Northwest Missouri Residents Share a Passion for Genealogy
September 15—Genealogy is a hobby that came naturally to Dr. Caroline Merrigan. Relatives before her spent summers driving across the country to states like Kentucky, Virginia and Pennsylvania to learn more about their family history. So, as soon as Merrigan’s children grew up and she had enough time to indulge in this hobby, she also began to educate herself.
“My favorite books as a kid were Nancy Drew Mysteries,” Merrigan said. “And so, I think that drives me to be Nancy Drew and dig into the clues to help people have that lead or that thread of their family history. It’s unique to everyone, and you just don’t know not what you will find.”
Merrigan, a veterinarian, is currently the historian of the Runcie Club and the membership president and chapter librarian of St. Joseph’s Chapter of the Daughters of the American Revolution. She spends her time doing genealogy for potential DAR candidates, to see if their lineage can be traced back to an American patriot.
“I’ll log into the computer, and it can take a few minutes or sometimes hours and days, but when I find the patriot she has, it’s just the greatest thrill,” Merrigan said.
She can sometimes be seen analyzing documents at the Northwest Missouri Genealogical Society in downtown St. Joseph. The society helps researchers find historical records dating back to early Buchanan and surrounding counties.
Board member Mandi Brown said it’s been interesting to see the genealogy change over the years.
“There was a time for research and it was only done in person or by mail, and that has changed,” Brown said. “We had to be very patient when doing previous research, and it seems that younger generations – with the internet, with phones – want instant gratification. Genealogy isn’t always instant.”
Although genealogy is more accessible these days thanks to DNA testing and websites like Ancestry and FamilySearch, society board member Bud Coker said it’s best to use the resources local areas for more specific information.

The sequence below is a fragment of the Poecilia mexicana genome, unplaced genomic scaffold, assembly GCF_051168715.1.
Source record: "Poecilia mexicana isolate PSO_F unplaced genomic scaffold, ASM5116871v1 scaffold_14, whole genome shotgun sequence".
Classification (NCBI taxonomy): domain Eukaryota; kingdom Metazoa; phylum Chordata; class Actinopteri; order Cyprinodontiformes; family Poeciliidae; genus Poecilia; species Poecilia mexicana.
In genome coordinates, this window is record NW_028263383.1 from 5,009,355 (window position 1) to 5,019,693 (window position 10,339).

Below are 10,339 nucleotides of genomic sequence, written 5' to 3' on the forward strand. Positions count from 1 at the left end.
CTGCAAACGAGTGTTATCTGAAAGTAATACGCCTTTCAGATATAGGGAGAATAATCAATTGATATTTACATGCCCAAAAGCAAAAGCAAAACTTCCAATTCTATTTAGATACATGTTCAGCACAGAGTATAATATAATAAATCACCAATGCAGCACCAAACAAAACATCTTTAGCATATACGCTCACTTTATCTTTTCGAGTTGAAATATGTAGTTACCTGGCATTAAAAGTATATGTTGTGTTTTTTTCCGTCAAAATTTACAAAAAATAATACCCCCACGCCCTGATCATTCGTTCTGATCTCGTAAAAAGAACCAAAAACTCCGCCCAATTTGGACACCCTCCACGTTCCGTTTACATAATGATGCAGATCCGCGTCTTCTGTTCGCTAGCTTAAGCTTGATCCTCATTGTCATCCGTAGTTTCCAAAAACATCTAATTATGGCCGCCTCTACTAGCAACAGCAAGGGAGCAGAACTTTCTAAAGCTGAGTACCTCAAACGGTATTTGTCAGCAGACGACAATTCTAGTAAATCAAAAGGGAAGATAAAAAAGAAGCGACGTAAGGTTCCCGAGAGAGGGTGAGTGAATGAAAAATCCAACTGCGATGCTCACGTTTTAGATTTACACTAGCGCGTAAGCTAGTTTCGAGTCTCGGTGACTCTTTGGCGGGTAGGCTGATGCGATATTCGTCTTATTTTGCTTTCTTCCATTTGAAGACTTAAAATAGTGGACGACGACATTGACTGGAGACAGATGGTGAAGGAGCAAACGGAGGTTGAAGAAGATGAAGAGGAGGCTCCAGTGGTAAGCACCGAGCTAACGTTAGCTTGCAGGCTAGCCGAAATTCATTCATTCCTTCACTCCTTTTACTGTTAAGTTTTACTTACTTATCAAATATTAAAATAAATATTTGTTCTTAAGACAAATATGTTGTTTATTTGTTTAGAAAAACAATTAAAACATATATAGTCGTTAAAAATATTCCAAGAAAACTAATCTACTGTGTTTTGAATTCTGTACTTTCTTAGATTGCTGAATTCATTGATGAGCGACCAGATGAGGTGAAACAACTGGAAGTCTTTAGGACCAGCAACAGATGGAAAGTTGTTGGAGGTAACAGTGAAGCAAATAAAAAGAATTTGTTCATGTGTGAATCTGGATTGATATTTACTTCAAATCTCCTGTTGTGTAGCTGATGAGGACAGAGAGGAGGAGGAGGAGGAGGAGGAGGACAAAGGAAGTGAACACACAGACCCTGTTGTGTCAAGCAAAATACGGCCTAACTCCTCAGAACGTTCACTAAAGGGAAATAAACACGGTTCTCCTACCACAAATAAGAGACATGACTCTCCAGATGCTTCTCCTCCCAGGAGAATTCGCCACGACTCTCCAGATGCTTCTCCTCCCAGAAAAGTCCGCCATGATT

“I would say 75%, at least, of what we have is off the internet,” Coker said. “We have court cases dating back to 1843.”
Although it can take some time to see results, Merrigan said genealogy is arguably one of the most popular hobbies in the United States. She recommends anyone wanting to start their genealogy to start by talking to family members and focusing on a specific part of their family tree.
“If you have a living grandmother or great aunt, just ask her for a moment to talk to her,” Merrigan said. “…’What family stories do you remember about where people lived?’ and what they did, and their stories, and have this tape recorded or written.”
Genealogy beginners and experts can register to attend the annual GenealogyKC conference in Kansas City this weekend by visiting https://genealogykc.org/. The event is free and will take place at the Liberty Stake Center on September 16 and 17 from 9 a.m. to 5:30 p.m.
Anyone wishing to get in touch with the Northwest Missouri Genealogical Society can call their office at 816-233-0524 to schedule an appointment. Brown has been doing genealogy for more than 60 years and said it’s important for younger generations to know what their ancestors went through for them. She likes to help build family stories.
“I do this to connect families,” Brown said. “It is my joy.”
Morgan Doyle can be reached at [email protected]